December 1988 I.M. Pei photographed by Irving Penn
While principal ly a fashion magazine, L’Uomo Vogue has never simply been one. Its history spans some of the most challenging decades in fashion and taste, art and culture. But it must be said that magazines of our kind tend to celebrate the young and the restless, the fashionable and the upcoming, rather than the established and benign.
How r efreshing t hen t o f ind t his portrait of I .M. Pei. The Pritzker Prize-winning a rchitect was 71 when photographed by Irving Penn, one of the titans of American photography. Penn was also 71, younger by t wo months. This portrait, t aken at the t ail end of the 1980s, when the speed of l ife was at its most excessive, stands a s a t ribute to permanence.
A portrait by Penn, nearly forty-five years after his first for Vogue, was always going to be a big deal. And this is everything a Penn portrait would always be: the truest depiction. Here, laid open for us, is the rebelliousness and the restiveness, the charm and the exuberance of I.M. Pei, the ‘Mandarin of Modernism’.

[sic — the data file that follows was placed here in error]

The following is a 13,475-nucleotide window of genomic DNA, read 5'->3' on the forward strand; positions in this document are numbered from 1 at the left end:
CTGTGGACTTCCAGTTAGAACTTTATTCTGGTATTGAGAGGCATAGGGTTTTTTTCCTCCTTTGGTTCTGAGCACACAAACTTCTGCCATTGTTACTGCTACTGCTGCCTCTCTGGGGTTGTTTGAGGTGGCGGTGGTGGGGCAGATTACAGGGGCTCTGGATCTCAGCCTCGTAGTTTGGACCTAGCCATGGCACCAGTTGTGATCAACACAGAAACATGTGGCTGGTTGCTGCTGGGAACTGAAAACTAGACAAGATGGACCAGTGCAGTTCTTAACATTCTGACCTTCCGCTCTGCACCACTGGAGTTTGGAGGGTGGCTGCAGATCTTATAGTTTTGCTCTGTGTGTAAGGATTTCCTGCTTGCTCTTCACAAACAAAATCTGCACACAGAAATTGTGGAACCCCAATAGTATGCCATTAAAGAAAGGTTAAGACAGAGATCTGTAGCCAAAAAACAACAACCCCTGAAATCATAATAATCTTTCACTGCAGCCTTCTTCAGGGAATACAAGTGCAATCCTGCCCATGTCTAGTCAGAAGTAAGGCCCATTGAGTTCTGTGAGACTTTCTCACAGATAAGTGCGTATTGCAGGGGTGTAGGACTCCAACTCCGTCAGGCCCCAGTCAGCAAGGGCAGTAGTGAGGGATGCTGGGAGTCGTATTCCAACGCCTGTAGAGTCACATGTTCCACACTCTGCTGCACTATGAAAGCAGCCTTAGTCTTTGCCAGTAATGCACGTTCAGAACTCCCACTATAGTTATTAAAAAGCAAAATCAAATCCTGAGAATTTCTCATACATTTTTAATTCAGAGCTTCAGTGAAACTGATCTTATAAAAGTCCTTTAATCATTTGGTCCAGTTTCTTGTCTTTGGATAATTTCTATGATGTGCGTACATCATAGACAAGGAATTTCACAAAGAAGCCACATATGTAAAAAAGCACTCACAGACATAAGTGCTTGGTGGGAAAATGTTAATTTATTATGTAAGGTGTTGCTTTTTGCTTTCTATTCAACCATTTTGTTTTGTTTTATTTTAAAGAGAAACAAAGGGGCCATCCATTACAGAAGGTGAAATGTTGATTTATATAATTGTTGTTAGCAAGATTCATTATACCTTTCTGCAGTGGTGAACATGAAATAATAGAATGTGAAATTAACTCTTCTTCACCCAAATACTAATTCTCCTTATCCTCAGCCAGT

At 101 Pei may yet design his last bui lding. And who is to say it wi l l not be as controversial as his glass-and- steel pyramid for the Louvre, as ful l of meaning as it is of form and light? If his skyscrapers are impressive, the designs of his later years are subtle and sympathetic. The Museum of Islamic Ar t, Doha, opened in 2008, assimi lates the ideals of Western modernism with the histor ical and cultural imperatives of a modern Islamic state.
When in 1964, the President’s widow asked Pei to design the John F. Kennedy Library, he considered it “the most i mportant commission of my l ife”. Jackie Kennedy said it was “an emotional decision”, adding, “I decided it would be fun to take a great leap with him. He was so full of promise, like Jack. They were born i n the same year. 1917.”
And what a year that was for g iants of American l ife.